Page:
A common theme among weightlifters is that there is a desire for improvement. Many people join a gym and pick up weights initially because they have the desire to improve.
Some people may have started as part of a training regimen for sports, but eventually lifting on your own is motivated by something, and that motivation almost always stems from a yearning to make more of yourself.
As one lifts, lessons tend to be learned.
One of the first lessons is that work pays off. This lesson bleeds into other areas of your life.
Lift for three months, get stronger, look better. Lift for three more months, get even stronger, look even better. It seems like a simple lesson but it forms the basis for how far you make it in various pursuits.
Another lesson learned from lifting is that, if you don’t put the work in, the work isn’t going to happen. With lifting, if you stop going to the gym, nothing is going to happen and eventually backwards progress and muscle wastage will take place, leaving you with nothing. Forward motion is the only thing which is going to have a positive impact and that forward motion must come from you.
Independence is another valuable lesson learned from lifting. Self-motivation and a constant awareness of the rewards of what you’re doing are activated more when lifting weights for results over long periods of time and these abilities are thus developed more fully. You have to be able to find balance and manage multiple facets of your life, adding more to your plate than most other people and therefore forcing you to evolve your work ethic and drive.
All of these general lessons from lifting compile to add value to your life as a whole. A better life then rewards you which refuels the fire to train. This creates the positive feedback loop of lifting and living.
Lifting Makes Life Better
Lifting makes life better in multiple ways. The obvious ways are that it makes you look better and it makes you stronger.
A less obvious way that lifting makes life better is that it forces you to live a healthier life and filter what you do through the lens of lifting, exposing bad habits.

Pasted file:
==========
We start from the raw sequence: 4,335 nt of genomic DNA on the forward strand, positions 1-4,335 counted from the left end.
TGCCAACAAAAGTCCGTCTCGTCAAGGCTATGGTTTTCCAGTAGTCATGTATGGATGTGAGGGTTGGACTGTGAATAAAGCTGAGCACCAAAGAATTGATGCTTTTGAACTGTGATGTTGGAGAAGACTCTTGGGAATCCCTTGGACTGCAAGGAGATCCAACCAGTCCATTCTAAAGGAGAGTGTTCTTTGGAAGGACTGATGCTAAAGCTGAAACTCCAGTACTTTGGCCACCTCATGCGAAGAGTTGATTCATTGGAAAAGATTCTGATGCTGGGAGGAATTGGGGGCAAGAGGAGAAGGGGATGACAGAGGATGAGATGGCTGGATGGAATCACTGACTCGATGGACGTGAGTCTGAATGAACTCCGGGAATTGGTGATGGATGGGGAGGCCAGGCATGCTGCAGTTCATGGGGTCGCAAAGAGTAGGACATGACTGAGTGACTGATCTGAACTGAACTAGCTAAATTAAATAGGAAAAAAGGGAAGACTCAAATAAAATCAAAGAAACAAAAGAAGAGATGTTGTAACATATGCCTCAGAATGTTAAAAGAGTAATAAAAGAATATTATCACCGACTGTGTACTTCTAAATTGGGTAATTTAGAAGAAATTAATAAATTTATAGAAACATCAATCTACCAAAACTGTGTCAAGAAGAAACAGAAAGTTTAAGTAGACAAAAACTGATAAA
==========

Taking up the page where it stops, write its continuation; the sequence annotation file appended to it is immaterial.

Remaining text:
For progress to be made from the gym, you can’t have a raging coke addiction. Thus, your coke addition is dealt with to continue lifting successfully or else you might as well stop training. This is an extreme example but even small habits like not getting enough sleep or never stretching eventually need to be changed for optimizing results and most likely would never have been touched otherwise.
Adding on to how lifting makes life better, the routine and structure to your lifestyle is often undervalued. Lifting weights provides consistency and a sense of purpose that can be hard to find from other sources. And unlike video games or other recreational hobbies, spending time lifting will give you tangible real-world benefits like a good physique, strength, confidence, and more that playing call of duty won’t.
A good physique also signifies you as a leader and been shown to increase your chances of getting hired, getting promoted, and getting paid higher wages. Muscular men are also seen as the most attractive by women, which has been found through multiple studies, such as this one.
Having a good physique is an attractive trait for two reasons: it signifies hormonal/ physical health and it signifies the capacity to work hard since muscle mass is only achieved through consistent effort.
A Good Life Makes Lifting Better
It is clear the lifting provides value to your life, but a high-quality life adds value to lifting as well.
Lacking confidence has been well documented to have an adverse effect on your ability to work hard and get results from what you put time into. Training to get your physique to an ideal level will increase your confidence, and that confidence will improve your ability to work effectively at training your physique.
Also, it has been found that being rewarded makes you work harder. Receiving rewards causes you to double-down on what you’ve already done and keep at it.
Rewards are also necessary for happiness, which itself ties into work, meaning that by lifting and making progress in the gym you end up putting more effort into life (including lifting) and being happier overall, which increases dopamine levels which correlate with testosterone, increasing gains and continuing the cycle.
The Feedback Loop
The full loop looks something like this.
- You train at the gym
- You don’t make gains
- You feel like giving up, but you don’t
- You get results from training, which is very rewarding
- You learn that hard work is ultimately rewarding
- You become happier and more confident from your results in the gym
- Your happiness and confidence increases the quality of your work output (including lifting)
- Your further efforts into lifting propel you further on the upward spiral that is now a life of being muscular, attractive, confident, happy, and disciplined.
- This repeats for eternity
- You teach the lessons to someone else who is now forever enlightened thanks to you
This feedback is partly done in humor but holds true to many weightlifters. Positive feedback loops are crucial for quality of life and lifting weights is a surefire way to begin an upward trend in your day-to-day lifestyle.